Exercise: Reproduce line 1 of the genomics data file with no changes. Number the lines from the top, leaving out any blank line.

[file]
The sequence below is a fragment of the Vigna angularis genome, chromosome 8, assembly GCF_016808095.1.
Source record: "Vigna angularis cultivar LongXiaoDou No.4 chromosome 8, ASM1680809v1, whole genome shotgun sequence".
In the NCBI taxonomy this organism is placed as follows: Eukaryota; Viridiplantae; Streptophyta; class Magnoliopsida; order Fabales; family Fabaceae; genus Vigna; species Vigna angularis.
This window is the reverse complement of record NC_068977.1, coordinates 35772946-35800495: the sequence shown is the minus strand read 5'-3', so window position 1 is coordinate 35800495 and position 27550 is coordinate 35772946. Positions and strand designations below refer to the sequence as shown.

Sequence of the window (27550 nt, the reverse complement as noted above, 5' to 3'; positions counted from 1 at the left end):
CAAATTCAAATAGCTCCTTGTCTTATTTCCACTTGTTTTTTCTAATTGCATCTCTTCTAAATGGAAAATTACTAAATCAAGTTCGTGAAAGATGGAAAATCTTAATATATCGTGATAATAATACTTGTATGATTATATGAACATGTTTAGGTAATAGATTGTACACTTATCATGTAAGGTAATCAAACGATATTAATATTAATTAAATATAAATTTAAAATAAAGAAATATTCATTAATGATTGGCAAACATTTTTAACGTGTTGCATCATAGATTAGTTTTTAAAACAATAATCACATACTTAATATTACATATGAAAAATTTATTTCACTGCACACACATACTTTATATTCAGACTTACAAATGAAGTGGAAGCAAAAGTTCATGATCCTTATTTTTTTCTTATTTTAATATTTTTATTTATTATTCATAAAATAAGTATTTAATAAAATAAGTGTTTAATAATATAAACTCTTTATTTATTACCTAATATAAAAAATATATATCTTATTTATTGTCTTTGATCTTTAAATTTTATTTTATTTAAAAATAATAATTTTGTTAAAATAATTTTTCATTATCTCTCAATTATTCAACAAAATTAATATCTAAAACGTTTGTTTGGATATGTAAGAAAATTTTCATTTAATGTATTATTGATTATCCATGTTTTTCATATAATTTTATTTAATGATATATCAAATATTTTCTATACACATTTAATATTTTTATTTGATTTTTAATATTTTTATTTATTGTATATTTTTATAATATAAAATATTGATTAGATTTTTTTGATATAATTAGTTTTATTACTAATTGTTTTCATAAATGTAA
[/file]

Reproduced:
The sequence below is a fragment of the Vigna angularis genome, chromosome 8, assembly GCF_016808095.1.